I wasn’t sure if debut author Elizabeth Wein could get me again after her heart-wrenching and wonderful debut, Code Name Verity, but I snatched up an egalley as soon as the offer crossed my email inbox. If you haven’t read CNV, do yourself a favor and go get it right now: it was one of the best books I read in 2012.
At first, I was worried that this story was just a boring romance set during World War II, a companion to Code Name Verity but without that book’s incredible emotional impact, but midway through comes the gut punch. Like Maddie in Verity, Rose is a pilot. In fact, she’s flying Air Transport Auxiliary planes with Maddie. Unlike Maddie, Rose is an American, flying for the British because of her English uncle’s government connections. Events start 8 months after the conclusion of Maddie’s story, and that much closer to the end of the war. Rose is frustrated, because although she is contributing to the war effort, she is still just a transport pilot, unable to directly impact the war. Another female pilot has just died, and Rose must write the accident report because she was there. She thinks that this pilot might have died not due to a malfunction with the plane or incompetence, but because she was trying to knock a flying bomb out of the sky.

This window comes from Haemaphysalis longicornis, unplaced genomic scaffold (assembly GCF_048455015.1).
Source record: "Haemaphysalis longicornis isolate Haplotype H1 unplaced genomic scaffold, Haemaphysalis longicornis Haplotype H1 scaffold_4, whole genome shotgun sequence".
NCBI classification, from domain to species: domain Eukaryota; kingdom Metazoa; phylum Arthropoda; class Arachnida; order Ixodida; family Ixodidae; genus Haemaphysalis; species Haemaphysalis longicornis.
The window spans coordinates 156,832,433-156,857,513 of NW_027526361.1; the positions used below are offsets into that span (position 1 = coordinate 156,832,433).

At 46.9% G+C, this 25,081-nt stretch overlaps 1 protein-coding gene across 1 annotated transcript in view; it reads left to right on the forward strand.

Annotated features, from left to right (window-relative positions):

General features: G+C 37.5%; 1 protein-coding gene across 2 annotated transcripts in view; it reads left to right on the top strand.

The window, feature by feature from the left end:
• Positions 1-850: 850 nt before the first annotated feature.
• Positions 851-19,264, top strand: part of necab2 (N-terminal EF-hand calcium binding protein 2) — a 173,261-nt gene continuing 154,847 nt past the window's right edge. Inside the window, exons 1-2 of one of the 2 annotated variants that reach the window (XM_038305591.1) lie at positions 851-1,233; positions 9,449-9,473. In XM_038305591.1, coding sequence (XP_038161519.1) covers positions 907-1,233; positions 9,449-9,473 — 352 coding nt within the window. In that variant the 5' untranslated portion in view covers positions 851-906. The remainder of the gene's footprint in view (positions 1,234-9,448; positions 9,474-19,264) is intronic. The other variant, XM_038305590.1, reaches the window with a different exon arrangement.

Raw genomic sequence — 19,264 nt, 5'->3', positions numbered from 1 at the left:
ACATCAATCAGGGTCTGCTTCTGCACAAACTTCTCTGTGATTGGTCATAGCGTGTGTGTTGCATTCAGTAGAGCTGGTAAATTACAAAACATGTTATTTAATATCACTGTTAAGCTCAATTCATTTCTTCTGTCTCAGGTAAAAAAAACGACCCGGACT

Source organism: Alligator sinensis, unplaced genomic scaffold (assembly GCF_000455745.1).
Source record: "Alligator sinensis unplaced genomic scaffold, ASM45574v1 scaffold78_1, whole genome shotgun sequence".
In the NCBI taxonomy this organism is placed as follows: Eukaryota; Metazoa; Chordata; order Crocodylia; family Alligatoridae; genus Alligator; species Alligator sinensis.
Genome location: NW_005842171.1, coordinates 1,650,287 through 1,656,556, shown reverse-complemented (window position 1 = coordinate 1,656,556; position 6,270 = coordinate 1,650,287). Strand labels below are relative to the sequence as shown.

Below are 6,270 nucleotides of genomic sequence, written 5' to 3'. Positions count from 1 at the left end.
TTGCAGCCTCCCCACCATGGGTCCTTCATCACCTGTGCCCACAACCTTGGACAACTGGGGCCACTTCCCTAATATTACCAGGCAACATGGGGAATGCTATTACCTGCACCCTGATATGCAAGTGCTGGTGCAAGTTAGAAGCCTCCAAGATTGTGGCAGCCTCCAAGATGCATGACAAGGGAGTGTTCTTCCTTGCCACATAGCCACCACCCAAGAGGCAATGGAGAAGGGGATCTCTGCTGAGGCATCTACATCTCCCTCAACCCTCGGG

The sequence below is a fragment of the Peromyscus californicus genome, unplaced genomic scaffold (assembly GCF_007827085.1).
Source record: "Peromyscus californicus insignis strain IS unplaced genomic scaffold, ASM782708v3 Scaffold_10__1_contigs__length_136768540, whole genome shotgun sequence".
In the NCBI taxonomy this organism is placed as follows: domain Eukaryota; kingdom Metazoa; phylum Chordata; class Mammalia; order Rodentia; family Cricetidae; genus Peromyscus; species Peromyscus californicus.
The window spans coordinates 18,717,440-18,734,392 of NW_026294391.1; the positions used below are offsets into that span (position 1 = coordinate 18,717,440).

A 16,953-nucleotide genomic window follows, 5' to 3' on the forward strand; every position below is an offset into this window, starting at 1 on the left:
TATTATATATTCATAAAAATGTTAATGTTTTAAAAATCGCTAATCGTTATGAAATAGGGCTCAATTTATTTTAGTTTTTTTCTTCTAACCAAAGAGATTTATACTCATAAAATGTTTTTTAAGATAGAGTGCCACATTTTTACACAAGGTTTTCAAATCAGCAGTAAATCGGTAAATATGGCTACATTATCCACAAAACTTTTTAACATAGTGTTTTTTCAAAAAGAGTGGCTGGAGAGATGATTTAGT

D-Day is about to happen, so planes, people and supplies are being moved over to the Continent in preparation for the great offensive that would lead to the end of the war. Rose gets to fly to Paris (and buzz the Eiffel Tower) because she often flies her uncle around on his mysterious missions. It is after this flight that the real story starts. On her return flight, Rose sees a flying bomb and decides to try a taran–to knock it out of the air. She does this but gets found by two German planes and forced to land in territory still occupied by German forces. This is where Rose’s story goes to the same emotional level Wein expertly created in Verity, as Rose is now a prisoner of war and sent to Ravensbruck.
Of course, being in a concentration camp is horrible, and Wein details Rose’s work, fellow prisoners and fears. This book is another must read and I can’t wait to find out what subject the author will tackle next.